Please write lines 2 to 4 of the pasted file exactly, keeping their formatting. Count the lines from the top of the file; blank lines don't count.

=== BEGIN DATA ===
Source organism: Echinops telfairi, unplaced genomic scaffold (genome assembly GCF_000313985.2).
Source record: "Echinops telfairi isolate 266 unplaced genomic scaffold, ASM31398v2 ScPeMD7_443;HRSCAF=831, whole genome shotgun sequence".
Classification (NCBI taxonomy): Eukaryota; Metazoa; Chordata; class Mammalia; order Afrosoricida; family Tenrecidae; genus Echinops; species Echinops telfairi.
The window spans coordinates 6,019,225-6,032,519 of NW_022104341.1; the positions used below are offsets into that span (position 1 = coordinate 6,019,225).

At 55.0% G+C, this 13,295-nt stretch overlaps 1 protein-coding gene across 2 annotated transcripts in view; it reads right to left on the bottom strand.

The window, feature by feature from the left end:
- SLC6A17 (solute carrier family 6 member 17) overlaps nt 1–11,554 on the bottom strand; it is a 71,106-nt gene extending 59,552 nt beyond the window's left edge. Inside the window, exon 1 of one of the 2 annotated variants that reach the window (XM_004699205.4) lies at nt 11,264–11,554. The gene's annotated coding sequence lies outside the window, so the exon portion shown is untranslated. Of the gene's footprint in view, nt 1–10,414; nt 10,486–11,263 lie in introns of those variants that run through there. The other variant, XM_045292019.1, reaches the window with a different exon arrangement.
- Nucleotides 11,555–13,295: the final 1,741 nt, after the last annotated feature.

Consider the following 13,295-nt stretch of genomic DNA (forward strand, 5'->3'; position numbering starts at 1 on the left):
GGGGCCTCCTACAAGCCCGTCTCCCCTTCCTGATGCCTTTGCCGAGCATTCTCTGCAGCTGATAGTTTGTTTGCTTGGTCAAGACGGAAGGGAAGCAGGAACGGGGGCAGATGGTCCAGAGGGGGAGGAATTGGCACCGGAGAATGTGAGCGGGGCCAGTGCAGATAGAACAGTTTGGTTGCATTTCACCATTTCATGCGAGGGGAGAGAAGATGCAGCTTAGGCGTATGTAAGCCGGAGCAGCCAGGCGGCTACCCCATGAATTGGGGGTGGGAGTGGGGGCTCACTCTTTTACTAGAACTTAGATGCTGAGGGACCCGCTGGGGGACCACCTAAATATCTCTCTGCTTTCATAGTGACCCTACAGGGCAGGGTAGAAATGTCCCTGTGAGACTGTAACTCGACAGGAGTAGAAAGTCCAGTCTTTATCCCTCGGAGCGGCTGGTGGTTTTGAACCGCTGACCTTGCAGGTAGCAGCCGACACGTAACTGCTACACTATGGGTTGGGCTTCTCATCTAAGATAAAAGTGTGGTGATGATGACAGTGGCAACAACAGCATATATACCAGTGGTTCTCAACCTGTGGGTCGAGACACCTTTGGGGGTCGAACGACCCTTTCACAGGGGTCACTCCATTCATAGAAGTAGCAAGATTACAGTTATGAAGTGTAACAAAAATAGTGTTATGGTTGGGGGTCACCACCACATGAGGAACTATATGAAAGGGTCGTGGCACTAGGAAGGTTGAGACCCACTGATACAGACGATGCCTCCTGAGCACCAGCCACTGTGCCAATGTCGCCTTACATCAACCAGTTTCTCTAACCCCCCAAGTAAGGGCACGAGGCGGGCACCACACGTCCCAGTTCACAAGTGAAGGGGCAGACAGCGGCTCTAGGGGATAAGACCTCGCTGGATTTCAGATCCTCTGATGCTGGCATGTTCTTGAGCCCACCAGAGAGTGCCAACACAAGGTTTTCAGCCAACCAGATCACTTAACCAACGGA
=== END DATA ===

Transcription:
Source record: "Echinops telfairi isolate 266 unplaced genomic scaffold, ASM31398v2 ScPeMD7_443;HRSCAF=831, whole genome shotgun sequence".
Classification (NCBI taxonomy): Eukaryota; Metazoa; Chordata; class Mammalia; order Afrosoricida; family Tenrecidae; genus Echinops; species Echinops telfairi.
The window spans coordinates 6,019,225-6,032,519 of NW_022104341.1; the positions used below are offsets into that span (position 1 = coordinate 6,019,225).